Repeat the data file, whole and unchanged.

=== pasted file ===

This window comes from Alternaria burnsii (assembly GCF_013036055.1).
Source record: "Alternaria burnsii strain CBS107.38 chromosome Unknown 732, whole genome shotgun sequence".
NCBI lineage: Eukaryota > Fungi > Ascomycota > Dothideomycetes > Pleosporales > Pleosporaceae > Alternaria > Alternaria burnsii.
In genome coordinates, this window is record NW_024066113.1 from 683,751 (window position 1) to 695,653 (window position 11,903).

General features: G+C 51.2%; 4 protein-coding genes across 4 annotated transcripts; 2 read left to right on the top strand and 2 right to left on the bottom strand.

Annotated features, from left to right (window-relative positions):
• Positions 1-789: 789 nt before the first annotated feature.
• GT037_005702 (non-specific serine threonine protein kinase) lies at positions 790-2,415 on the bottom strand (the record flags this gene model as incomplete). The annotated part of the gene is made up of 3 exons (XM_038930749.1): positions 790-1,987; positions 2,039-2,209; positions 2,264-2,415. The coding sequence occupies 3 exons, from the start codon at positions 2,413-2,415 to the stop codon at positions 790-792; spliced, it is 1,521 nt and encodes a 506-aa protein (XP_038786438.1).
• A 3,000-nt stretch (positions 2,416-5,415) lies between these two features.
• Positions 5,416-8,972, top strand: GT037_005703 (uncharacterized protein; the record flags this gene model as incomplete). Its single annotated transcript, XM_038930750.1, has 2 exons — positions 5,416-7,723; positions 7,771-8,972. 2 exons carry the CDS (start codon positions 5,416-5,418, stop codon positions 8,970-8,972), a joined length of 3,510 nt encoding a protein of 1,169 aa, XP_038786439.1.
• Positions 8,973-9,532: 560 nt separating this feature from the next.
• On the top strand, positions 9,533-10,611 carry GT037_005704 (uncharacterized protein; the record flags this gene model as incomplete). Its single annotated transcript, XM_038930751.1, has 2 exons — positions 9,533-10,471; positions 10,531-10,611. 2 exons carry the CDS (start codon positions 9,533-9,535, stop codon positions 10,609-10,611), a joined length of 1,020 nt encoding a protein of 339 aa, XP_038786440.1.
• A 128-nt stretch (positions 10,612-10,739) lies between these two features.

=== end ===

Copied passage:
This window comes from Alternaria burnsii (assembly GCF_013036055.1).
Source record: "Alternaria burnsii strain CBS107.38 chromosome Unknown 732, whole genome shotgun sequence".
NCBI lineage: Eukaryota > Fungi > Ascomycota > Dothideomycetes > Pleosporales > Pleosporaceae > Alternaria > Alternaria burnsii.
In genome coordinates, this window is record NW_024066113.1 from 683,751 (window position 1) to 695,653 (window position 11,903).

General features: G+C 51.2%; 4 protein-coding genes across 4 annotated transcripts; 2 read left to right on the top strand and 2 right to left on the bottom strand.

Annotated features, from left to right (window-relative positions):
• Positions 1-789: 789 nt before the first annotated feature.
• GT037_005702 (non-specific serine threonine protein kinase) lies at positions 790-2,415 on the bottom strand (the record flags this gene model as incomplete). The annotated part of the gene is made up of 3 exons (XM_038930749.1): positions 790-1,987; positions 2,039-2,209; positions 2,264-2,415. The coding sequence occupies 3 exons, from the start codon at positions 2,413-2,415 to the stop codon at positions 790-792; spliced, it is 1,521 nt and encodes a 506-aa protein (XP_038786438.1).
• A 3,000-nt stretch (positions 2,416-5,415) lies between these two features.
• Positions 5,416-8,972, top strand: GT037_005703 (uncharacterized protein; the record flags this gene model as incomplete). Its single annotated transcript, XM_038930750.1, has 2 exons — positions 5,416-7,723; positions 7,771-8,972. 2 exons carry the CDS (start codon positions 5,416-5,418, stop codon positions 8,970-8,972), a joined length of 3,510 nt encoding a protein of 1,169 aa, XP_038786439.1.
• Positions 8,973-9,532: 560 nt separating this feature from the next.
• On the top strand, positions 9,533-10,611 carry GT037_005704 (uncharacterized protein; the record flags this gene model as incomplete). Its single annotated transcript, XM_038930751.1, has 2 exons — positions 9,533-10,471; positions 10,531-10,611. 2 exons carry the CDS (start codon positions 9,533-9,535, stop codon positions 10,609-10,611), a joined length of 1,020 nt encoding a protein of 339 aa, XP_038786440.1.
• A 128-nt stretch (positions 10,612-10,739) lies between these two features.